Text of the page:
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Home Chinese Cities and Province Information Xinjiang Kashi (Kashgar)

Chinese City: Kashi (Kashgar)

Kashi (Kashgar) Basics
Area:   162,000 square km
Population:   3.14 million (90% are Uygur)
Postal Code:   844000
Phone Area Code:   0998
Local Time  
A Brief Introduction of Kashi (Kashgar)

Kashi (Kashgar) is located in southwestern Xinjiang Uygur Autonomous Region - a far west province in China.

Here is a report from Kashi published on China Pictorial for your information about the city of Kashgar:

I visited the city several years ago. It was 6 p.m. when I stood in the square in front of the Aitika Mosque in the city, in southwestern Xinjiang.

I met a group of farmers of the Uygur ethnic group. Wearing skullcaps embroidered with flower and fruit patterns and bluish gray Western-style suits, they were posing at the gateway arch of the mosque for a picture.

The expression of their eyes showed the staunchness, pureness, and devoutness of their hearts. I thought it had to be a long-cherished desire for them to visit Kashi.

Kashi, the westernmost city of China, is a fascinating place not only for them. It was for me as well.

After arriving in Kashi, the excitement in my mind calmed down.

Since I am from Beijing, far from Kashi, I was curious about everything I had seen there. The people there have a high-bridged nose and yellowish-brown eyes.

They speak Uygur, with trills, a language that belongs to the Turkic group of the Altaic language family. To me, it sounds like one bunch of grapes after another. Billboards along the streets are all designed in Uygur and Chinese.

The old district in Kashi especially impressed me and gave me much food for thought. It has retained the appearance it had in the Middle Ages--old low brick or adobe houses, sound of the clanging of blacksmiths' hammers, the elderly sitting in repose with their eyes closed at the entrance.

The residents in the old district are good-natured and hospitable. I met several children who were playing and running about in an old street.

When they saw me, they ran toward me and said, "Hello" and, "How are you?" Standing up straight, the children asked me to have their picture taken. After shooting, they cheerfully run away.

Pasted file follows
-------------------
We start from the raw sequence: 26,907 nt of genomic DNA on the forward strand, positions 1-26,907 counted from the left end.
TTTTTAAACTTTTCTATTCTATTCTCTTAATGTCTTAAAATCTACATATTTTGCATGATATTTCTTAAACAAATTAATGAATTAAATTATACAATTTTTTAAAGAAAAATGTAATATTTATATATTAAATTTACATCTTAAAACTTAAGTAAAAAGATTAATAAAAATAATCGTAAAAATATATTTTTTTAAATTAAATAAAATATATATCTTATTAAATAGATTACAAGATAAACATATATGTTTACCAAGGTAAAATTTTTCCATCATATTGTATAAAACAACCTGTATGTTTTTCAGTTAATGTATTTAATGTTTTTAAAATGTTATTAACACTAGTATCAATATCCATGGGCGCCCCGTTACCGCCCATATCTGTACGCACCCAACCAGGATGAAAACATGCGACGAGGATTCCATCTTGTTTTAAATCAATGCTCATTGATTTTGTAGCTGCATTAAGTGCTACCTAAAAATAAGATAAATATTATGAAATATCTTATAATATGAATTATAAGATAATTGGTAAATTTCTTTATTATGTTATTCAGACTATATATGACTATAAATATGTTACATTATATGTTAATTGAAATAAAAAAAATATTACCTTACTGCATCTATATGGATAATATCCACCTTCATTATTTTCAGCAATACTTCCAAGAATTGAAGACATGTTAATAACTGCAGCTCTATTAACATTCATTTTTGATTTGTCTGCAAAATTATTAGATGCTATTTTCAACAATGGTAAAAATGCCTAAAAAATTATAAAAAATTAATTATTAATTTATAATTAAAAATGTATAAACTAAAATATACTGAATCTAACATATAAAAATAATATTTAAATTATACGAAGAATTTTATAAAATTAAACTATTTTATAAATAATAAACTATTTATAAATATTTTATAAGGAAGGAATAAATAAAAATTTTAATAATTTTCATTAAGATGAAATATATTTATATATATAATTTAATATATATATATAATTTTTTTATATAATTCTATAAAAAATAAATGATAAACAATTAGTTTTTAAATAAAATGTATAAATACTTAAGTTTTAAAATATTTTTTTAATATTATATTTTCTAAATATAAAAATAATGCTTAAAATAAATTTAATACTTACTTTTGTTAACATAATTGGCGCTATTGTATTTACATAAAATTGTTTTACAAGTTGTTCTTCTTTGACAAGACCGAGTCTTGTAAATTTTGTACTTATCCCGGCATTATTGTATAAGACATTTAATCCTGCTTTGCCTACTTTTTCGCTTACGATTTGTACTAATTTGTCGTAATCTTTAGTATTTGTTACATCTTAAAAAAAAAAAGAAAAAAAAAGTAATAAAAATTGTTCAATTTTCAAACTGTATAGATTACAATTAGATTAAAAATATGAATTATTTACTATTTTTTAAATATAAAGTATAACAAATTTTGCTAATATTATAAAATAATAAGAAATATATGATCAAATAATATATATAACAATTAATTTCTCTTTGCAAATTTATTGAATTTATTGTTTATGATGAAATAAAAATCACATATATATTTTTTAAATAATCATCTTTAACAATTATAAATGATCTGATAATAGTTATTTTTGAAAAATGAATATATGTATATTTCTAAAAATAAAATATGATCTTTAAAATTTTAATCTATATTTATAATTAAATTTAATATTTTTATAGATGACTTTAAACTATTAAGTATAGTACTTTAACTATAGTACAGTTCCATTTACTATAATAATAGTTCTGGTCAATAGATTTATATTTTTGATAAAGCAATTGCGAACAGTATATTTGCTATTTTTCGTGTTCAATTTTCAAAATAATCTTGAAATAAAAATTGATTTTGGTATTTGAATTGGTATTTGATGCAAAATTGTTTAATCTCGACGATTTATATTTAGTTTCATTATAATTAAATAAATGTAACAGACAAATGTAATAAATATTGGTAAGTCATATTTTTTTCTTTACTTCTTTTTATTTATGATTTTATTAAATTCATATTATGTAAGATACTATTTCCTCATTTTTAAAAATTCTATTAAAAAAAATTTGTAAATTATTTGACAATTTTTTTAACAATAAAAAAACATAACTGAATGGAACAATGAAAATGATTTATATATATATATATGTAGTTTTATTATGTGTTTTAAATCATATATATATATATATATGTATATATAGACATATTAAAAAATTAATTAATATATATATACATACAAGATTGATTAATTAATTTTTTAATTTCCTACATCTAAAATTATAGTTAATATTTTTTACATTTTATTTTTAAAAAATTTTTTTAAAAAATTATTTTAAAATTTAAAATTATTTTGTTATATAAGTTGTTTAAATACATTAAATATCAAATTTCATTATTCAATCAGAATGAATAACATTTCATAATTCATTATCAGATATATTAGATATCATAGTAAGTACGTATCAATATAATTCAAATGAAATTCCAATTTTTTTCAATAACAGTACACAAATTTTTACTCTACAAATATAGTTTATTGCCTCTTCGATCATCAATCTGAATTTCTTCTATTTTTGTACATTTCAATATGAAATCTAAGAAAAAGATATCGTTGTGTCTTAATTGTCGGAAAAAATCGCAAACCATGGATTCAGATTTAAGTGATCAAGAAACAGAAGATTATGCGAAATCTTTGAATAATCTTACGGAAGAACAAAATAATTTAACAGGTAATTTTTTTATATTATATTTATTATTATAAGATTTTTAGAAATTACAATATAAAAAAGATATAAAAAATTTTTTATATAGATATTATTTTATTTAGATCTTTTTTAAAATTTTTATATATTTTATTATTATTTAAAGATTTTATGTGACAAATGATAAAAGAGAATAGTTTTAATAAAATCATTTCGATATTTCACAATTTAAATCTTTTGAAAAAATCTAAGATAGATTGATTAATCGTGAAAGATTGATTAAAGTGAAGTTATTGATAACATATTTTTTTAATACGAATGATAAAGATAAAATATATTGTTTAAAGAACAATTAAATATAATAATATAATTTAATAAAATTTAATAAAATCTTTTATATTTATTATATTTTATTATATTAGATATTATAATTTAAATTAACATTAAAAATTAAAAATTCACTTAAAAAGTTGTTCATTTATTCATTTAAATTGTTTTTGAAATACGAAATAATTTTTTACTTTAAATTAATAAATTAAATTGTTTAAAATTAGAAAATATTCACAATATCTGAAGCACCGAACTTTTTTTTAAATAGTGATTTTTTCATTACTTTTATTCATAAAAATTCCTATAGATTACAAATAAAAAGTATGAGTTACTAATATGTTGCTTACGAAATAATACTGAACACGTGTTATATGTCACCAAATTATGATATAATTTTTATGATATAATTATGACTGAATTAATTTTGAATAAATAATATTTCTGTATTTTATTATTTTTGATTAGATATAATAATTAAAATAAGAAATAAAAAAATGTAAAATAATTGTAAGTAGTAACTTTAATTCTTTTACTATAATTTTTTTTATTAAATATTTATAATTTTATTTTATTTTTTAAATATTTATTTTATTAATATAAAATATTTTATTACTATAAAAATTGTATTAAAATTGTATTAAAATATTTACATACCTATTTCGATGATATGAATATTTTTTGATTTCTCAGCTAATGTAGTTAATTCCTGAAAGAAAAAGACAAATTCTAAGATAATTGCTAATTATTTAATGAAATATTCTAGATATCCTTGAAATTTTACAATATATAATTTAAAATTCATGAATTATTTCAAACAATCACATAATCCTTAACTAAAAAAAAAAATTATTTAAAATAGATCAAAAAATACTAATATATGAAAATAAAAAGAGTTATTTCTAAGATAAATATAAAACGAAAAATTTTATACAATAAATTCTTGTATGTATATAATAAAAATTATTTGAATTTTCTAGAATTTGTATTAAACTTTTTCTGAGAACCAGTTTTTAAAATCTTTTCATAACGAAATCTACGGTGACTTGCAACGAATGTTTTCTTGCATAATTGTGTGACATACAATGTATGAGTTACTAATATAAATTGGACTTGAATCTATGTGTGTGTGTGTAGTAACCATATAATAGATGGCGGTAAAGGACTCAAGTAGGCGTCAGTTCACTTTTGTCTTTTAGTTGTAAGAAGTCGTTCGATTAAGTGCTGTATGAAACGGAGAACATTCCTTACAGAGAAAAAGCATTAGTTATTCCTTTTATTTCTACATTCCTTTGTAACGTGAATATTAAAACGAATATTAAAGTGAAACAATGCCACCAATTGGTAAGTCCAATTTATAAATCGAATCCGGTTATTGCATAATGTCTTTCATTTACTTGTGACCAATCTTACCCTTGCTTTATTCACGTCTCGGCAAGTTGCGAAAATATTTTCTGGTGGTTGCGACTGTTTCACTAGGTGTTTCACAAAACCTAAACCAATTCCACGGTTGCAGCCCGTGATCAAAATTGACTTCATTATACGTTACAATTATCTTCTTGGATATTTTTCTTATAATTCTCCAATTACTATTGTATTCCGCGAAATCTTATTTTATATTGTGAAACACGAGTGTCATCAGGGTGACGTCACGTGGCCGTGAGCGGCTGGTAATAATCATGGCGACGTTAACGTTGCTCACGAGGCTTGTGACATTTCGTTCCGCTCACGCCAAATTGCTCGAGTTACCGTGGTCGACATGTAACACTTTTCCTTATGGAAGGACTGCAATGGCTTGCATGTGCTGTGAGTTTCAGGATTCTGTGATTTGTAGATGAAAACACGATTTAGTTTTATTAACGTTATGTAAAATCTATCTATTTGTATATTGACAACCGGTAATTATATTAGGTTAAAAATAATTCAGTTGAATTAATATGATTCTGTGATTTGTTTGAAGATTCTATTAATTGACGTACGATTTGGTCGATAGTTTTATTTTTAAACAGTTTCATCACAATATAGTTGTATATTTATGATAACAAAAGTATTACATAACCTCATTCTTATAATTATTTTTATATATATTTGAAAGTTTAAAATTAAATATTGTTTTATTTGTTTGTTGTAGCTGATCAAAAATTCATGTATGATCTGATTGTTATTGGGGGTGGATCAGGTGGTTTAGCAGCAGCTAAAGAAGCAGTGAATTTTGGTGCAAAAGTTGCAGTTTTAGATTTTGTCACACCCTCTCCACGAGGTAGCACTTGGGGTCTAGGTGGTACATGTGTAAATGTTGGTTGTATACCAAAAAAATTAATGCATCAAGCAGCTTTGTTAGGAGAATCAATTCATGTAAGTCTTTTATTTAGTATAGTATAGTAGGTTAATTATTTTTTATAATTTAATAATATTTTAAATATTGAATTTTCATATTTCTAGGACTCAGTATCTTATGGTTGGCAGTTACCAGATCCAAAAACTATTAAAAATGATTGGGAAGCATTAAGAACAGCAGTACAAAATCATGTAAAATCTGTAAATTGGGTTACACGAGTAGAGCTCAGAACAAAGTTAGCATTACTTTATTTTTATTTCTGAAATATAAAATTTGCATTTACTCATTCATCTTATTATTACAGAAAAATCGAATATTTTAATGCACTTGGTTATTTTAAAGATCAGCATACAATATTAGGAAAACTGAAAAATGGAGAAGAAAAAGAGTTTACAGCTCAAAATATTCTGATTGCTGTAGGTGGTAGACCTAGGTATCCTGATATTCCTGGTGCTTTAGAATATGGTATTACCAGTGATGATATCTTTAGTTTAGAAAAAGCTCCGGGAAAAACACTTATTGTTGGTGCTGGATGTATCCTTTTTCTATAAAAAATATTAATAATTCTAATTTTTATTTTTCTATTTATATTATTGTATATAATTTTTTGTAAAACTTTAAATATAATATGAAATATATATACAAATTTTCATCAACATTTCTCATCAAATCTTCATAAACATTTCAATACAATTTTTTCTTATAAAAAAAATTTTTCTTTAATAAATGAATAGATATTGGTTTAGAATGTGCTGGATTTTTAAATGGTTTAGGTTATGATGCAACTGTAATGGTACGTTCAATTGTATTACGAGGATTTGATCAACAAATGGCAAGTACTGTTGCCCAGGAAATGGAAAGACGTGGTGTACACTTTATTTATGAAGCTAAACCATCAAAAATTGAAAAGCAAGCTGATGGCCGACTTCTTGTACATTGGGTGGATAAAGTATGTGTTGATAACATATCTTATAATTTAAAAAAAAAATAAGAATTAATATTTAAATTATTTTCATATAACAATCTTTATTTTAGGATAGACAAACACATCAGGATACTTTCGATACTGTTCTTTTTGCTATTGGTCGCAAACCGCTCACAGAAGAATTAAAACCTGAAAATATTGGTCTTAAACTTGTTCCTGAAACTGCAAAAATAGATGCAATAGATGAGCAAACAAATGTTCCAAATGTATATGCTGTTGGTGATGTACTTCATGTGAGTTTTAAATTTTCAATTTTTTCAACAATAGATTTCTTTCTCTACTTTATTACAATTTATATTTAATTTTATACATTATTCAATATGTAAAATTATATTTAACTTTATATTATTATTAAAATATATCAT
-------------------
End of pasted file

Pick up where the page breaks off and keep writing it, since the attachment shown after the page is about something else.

In the old district, there are many mosques, big and small, restaurants, groceries, food stores, tailoring shops, and nang bread stores.

Dwelling houses are linked together by winding lanes. Entering the old district, I felt as if I was entering a city several centuries ago. One of the most beautiful cityscapes are the Uygur women in colorful skirts.

My guide was Aiguli, an extraordinary girl. Although she was a fourth grade student, she was as clever as a grown-up. Her elder sister followed her like an attendant.

I asked Aiguli to show me some places of distinctive characteristics in the old district. First, she took me to a shop that produces and sells simple pottery.

Later, I learned this shop was owned by her relatives. I didn't blame her for taking me there. I liked her because she was commercially minded and clever, and also the pottery wares were so wonderful. I selected several gifts for my friends in Beijing.

Following Aiguli, I strolled around the streets in the old district. We stopped at a dwelling house of the Uygur ethnic group that was open to tourists.

There, I met Maimaiti Yiming, a fifth-generation maker of musical instruments in Kashi. I took a great interest in Maimaiti and his musical instrument shop.

I followed Maimaiti to his shop, which produces 28 instruments, most of which belong to the Uygur ethnic group. His father and grandfather worked at a musical instrument factory in Kashi in the 1960s, establishing the present shop in 1985, one of the first group of privately owned small enterprises in the city.